The peak GPU temperature grew by 4°C whereas the fan accelerated by 100 RPM, reaching 1930 RPM. That’s a very good result.
We measured the power consumption of computer systems with different graphics cards using a multifunctional panel Zalman ZM-MFC3 which can report how much power a computer (the monitor not included) draws from a wall socket. There were two test modes: 2D (editing documents in Microsoft Word and web surfing) and 3D (the benchmark from Metro 2033: The Last Refuge at 1920x1080 with maximum settings). Here are the results:
The systems with different AMD-based graphics cards are very close to each other in power consumption. For example, the Radeon HD 6930 configuration needs only 20 watts less than the HD 6970 configuration whereas the system with the least advanced Radeon HD 6870 needs a mere 15 watts less. Notwithstanding the six-core CPU, each configuration can be powered by a 500-watt PSU.
7970. Well, this difference can hardly be noticed in your electricity bill anyway.
All graphics cards were tested in a system with the following configuration:
It would make more sense to also include Radeon HD 6950, but unfortunately, I didn’t have this particular graphics card at my disposal at the time of tests, so I had to fill in the gaps with a Radeon HD 6970 from Sapphire. I have to point out, though, that I didn’t stay upset about the missing Radeon HD 6950 for long…
So, here are the today’s competitors:
In order to lower the dependence of the graphics cards performance on the overall platform speed, I overclocked our 32 nm six-core CPU with the multiplier set at 37x, BCLK frequency set at 125 MHz and “Load-Line Calibration” enabled to 4.625 GHz. The processor Vcore was increased to 1.45 V in the mainboard BIOS:
Hyper-Threading technology was enabled. 16 GB of system DDR3 memory worked at 2.133 GHz frequency with 9-11-10-28 timings and 1.65V voltage.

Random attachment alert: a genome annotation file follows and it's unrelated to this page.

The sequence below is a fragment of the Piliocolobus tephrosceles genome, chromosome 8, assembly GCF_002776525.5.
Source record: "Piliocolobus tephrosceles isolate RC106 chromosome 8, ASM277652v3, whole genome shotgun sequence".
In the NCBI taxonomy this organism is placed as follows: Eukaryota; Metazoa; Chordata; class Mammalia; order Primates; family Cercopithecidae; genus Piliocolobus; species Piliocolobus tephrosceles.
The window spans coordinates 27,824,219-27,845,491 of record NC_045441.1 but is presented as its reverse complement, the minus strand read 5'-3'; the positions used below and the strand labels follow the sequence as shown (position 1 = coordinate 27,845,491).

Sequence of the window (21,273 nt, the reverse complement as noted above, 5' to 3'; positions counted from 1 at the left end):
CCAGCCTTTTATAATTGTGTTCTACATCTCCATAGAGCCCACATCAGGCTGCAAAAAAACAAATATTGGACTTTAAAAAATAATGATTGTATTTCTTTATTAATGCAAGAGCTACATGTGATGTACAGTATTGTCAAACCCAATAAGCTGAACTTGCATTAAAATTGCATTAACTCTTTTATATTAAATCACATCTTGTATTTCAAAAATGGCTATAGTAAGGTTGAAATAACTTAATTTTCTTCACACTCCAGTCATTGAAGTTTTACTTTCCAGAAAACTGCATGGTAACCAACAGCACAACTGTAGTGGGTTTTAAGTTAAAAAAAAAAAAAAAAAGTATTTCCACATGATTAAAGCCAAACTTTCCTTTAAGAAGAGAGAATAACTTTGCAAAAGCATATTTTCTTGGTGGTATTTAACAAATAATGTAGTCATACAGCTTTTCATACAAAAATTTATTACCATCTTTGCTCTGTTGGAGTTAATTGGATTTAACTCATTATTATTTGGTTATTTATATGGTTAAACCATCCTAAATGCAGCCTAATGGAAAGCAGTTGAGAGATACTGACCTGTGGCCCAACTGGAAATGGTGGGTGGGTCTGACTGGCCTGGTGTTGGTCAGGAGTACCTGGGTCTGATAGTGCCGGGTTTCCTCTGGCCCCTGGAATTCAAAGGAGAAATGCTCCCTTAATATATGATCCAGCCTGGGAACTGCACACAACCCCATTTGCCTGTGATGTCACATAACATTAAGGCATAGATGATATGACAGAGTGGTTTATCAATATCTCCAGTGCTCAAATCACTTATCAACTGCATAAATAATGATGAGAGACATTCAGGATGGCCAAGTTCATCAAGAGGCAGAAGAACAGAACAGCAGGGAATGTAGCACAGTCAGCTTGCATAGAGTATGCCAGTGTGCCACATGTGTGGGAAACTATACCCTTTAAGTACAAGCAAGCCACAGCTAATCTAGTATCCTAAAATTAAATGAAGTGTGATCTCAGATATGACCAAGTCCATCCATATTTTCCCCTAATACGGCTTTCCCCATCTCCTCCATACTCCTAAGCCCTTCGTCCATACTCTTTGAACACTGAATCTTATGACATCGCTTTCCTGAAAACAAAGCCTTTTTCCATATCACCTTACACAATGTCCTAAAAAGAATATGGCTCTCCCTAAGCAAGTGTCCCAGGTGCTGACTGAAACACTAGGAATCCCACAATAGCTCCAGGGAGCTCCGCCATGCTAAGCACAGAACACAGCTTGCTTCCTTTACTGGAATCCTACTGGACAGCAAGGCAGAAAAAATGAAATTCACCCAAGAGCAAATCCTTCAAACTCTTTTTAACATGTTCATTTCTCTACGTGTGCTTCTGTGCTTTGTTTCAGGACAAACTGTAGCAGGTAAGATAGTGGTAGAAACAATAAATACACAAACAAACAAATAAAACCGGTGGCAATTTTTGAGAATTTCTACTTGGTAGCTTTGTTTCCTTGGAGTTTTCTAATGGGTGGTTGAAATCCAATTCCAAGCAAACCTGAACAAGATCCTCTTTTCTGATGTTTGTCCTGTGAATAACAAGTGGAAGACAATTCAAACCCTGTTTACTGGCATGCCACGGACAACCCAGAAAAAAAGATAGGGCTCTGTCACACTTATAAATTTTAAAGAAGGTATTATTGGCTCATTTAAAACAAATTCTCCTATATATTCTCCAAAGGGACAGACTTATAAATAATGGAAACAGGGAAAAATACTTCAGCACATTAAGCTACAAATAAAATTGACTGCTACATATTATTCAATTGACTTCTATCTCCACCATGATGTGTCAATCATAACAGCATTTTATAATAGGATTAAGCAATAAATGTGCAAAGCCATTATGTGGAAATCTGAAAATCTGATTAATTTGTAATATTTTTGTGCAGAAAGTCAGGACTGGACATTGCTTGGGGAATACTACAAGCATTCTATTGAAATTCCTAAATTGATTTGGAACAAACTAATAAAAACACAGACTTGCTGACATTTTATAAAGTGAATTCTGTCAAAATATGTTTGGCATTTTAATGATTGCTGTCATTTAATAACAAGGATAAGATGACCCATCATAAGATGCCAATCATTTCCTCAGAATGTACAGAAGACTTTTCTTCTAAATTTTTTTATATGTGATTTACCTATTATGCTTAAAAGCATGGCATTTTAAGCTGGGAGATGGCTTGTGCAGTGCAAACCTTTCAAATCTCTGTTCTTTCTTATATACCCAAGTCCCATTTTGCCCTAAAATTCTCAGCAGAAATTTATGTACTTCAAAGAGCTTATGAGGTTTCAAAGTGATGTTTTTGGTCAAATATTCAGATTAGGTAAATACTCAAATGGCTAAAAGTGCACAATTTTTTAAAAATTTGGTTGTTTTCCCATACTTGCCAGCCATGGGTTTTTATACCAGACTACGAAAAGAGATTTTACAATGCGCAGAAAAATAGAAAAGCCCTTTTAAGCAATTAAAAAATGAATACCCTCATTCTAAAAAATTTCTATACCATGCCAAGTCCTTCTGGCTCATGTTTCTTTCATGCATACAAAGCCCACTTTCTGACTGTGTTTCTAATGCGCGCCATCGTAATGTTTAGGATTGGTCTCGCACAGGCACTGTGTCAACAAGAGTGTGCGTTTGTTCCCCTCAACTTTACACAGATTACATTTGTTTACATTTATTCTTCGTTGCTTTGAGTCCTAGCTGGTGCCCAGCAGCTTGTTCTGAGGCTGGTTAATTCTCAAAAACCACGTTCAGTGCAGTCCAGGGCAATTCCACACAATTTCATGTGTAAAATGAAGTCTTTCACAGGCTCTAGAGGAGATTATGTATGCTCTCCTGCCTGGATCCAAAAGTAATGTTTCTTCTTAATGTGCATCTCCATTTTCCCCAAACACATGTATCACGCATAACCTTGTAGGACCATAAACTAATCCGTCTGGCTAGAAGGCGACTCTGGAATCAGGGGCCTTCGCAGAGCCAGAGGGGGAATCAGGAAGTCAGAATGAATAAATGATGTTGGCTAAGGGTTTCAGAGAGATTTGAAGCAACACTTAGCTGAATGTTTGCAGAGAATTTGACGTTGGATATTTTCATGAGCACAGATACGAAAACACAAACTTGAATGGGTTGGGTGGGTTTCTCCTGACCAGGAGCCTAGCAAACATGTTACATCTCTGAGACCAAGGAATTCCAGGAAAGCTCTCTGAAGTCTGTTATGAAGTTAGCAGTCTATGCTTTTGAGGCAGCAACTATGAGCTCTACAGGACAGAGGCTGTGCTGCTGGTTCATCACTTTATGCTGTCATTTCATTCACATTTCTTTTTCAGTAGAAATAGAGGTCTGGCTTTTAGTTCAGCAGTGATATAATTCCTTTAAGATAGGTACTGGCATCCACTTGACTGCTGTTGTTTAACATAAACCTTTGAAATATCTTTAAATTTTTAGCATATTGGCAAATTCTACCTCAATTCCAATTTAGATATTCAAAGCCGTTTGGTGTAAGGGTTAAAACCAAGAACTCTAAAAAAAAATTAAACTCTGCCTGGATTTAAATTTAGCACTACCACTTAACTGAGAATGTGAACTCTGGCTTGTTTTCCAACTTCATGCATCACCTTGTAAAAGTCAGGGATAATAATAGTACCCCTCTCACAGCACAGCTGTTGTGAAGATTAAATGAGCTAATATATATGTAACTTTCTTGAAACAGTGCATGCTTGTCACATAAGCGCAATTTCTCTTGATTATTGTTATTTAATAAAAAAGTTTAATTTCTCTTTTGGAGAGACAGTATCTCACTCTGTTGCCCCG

The test session started on February 3, 2012. All tests were performed in Microsoft Windows 7 Ultimate x64 SP1 with all critical updates as of that date and the following drivers:
The graphics cards were tested only in one the most popular in our opinion resolution of 1920x1080. The tests were performed in two image quality modes: “Quality+AF16x” – default texturing quality in the drivers with enabled 16x anisotropic filtering and “Quality+ AF16x+MSAA4(8)x” with enabled 16x anisotropic filtering and full screen 4x anti-aliasing (MSAA) or 8x if the average framerate was high enough for comfortable gaming experience. We enabled anisotropic filtering and full-screen anti-aliasing from the game settings or configuration files. If the corresponding options were missing, we changed these settings in the Control Panels of Catalyst drivers. We also disabled Vsync there. There were no other changes in the driver settings.
The list of games and applications used in this test session remains the same and includes two popular semi-synthetic benchmarking suites, one technical demo and 15 games of various genres. However, we didn’t set the image quality settings to the maximum in some of them, to ensure that the performance was sufficient for comfortable gaming experience:
If the game allowed recording the minimal fps readings, they were also added to the charts. We ran each game test or benchmark twice and took the best result for the diagrams, but only if the difference between them didn’t exceed 1%. If it did exceed 1%, we ran the tests at least one more time to achieve repeatability of results.
The standings of the graphics cards in the first test correspond to their recommended pricing. The new Radeon HD 6930 is somewhat faster than the HD 6870 and 20% slower than the HD 6970. When overclocked, it gets closer to the HD 6970, the gap shrinking to 7-9%.
The overclocked Radeon HD 6930 is even closer to the HD 6970 in 3DMark 2011. The gap is a mere 2-4%. When clocked at its default frequencies, the HD 6930 is somewhat ahead of the Radeon HD 6870.
Working at 920/5720 MHz, the Radeon HD 6930 proves to be able to deliver the same performance as the Radeon HD 6970 at 880/5500 MHz which costs twice the money. We should also note that the Radeon HD 6930, when clocked at its default frequencies, delivers the same performance as the Radeon HD 6870. The latter’s higher GPU frequency helps it keep up with the newer card.
Working at its default clock rates, the Radeon HD 6930 is but barely ahead of the Radeon HD 6870 but can compete with the HD 6970 when overclocked. The HD 6970 is faster when we enable antialiasing, though.
The graphics cards are all very fast in Left 4 Dead 2. The average frame rate is never lower than 130 fps. The standings are the same as in S.T.A.L.K.E.R.: Call of Pripyat, though.